Will We Be Able to Afford Health Insurance in Connecticut?
The Connecticut legislature’s affinity for more and more mandates is making health insurance even more costly for the state as well as smaller employers.
Despite Connecticut’s ongoing fiscal crisis and still-slow economy, several legislative proposals will cost taxpayers millions and jack up health insurance costs for small businesses.
Some of the bills make health insurance more expensive by requiring health plans to cover additional procedures and treatments.
Under Obamacare, each state has an Essential Health Benefit package that identifies benefits that must be included in health plans. Connecticut set its EBH package years ago.
If the legislature passes any new mandates—additional procedures or services that must be included in health plans—beyond the EBH, the state in some cases will have to pay for that procedure or service.
HB 5233 is one such new mandate that may cost the state more than $1 million in 2018.
While the intent of this bill is certainly laudable—a certain type of breast cancer screening—it’s also very costly.
Considering the current budget situation for the state as well as smaller employers struggling to continue to help pay for their employees’ health insurance, now is not the time to mandate higher costs.
Yet despite its fiscal note, this bill was approved by the Connecticut legislature’s Appropriations Committee.
As amended, HB 6520 similarly increases the cost of health insurance by adding more benefits while capping cost sharing payments (i.e. co-payments and deductibles).
That will only push costs elsewhere—such as, higher premiums or higher costs for other services.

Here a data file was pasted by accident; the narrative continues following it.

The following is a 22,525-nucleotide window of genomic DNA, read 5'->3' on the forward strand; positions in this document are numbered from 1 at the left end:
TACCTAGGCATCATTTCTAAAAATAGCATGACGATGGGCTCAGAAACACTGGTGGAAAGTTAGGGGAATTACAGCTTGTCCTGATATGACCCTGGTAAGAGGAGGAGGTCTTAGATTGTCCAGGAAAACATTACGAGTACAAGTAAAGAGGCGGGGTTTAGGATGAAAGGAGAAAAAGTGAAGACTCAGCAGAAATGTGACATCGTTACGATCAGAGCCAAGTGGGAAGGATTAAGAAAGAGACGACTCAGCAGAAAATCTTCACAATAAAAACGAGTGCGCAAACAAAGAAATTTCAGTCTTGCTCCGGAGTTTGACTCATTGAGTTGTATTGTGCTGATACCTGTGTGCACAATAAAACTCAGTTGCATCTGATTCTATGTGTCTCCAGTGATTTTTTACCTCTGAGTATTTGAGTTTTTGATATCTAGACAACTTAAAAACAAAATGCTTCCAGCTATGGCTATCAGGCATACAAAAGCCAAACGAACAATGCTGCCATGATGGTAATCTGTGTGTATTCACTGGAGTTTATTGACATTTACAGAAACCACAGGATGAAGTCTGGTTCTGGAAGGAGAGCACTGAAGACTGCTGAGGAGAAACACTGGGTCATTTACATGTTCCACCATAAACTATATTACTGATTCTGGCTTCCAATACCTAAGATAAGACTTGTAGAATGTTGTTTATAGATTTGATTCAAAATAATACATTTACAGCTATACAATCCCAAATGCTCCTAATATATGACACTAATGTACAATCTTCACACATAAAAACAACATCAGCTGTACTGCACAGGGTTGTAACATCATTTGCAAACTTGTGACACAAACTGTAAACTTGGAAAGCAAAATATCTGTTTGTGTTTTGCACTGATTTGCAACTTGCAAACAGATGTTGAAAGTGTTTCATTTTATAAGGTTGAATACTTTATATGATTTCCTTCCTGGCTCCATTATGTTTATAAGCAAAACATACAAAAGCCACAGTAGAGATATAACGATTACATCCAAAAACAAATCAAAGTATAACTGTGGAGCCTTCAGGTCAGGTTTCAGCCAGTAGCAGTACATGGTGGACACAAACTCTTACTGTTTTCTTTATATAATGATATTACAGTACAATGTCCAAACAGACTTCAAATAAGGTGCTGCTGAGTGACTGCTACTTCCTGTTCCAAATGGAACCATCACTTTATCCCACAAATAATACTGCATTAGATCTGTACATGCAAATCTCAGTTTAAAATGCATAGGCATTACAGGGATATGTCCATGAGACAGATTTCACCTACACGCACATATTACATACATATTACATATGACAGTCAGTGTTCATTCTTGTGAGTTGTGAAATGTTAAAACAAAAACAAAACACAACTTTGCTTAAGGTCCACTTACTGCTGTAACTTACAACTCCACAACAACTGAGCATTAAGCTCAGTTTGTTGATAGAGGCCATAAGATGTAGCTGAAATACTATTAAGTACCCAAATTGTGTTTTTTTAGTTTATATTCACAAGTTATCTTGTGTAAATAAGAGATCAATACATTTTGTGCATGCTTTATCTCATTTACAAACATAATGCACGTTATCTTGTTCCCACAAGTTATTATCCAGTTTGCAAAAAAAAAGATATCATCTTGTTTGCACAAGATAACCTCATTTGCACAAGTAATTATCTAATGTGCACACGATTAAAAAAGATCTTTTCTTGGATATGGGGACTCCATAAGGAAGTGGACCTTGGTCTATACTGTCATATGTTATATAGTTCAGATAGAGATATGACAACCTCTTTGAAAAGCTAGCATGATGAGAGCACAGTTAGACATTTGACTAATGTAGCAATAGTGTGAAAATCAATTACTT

Many lawmakers don’t realize that new mandates hike health insurance costs for smaller employers and individual healthcare customers.
This bill says that carriers cannot limit the number of diagnostic visits for a mental health diagnosis. (This bill was also sent to the Appropriations Committee.)
Again, both bills have laudable intent but we cannot ignore the financial impact on those who have to buy these plans.
What many don’t realize is that new mandates hike health insurance costs for smaller employers and individual healthcare customers.
If lawmakers keep pushing the cost of health insurance higher, it won't matter what benefits are included in any given plan because no one will be able to afford it in the first place.
New mandates are not the only expensive bills under consideration.
SB 373 was just referred to the Appropriations Committee because it's estimated to cost the state $27.5 million in 2018.
This bill would basically prohibit health insurance carriers from making changes to their prescription drug coverage during a plan year, with certain exceptions.
This bill is so costly because it doesn't allow for adjustments for the introduction of generic medicines or other R&D that occur during the plan year.
Especially considering the innovative direction of the State Innovation Model–aiming to find ways to control costs and improve quality, now is not the time to increase costs and place more restrictions on plan innovation.
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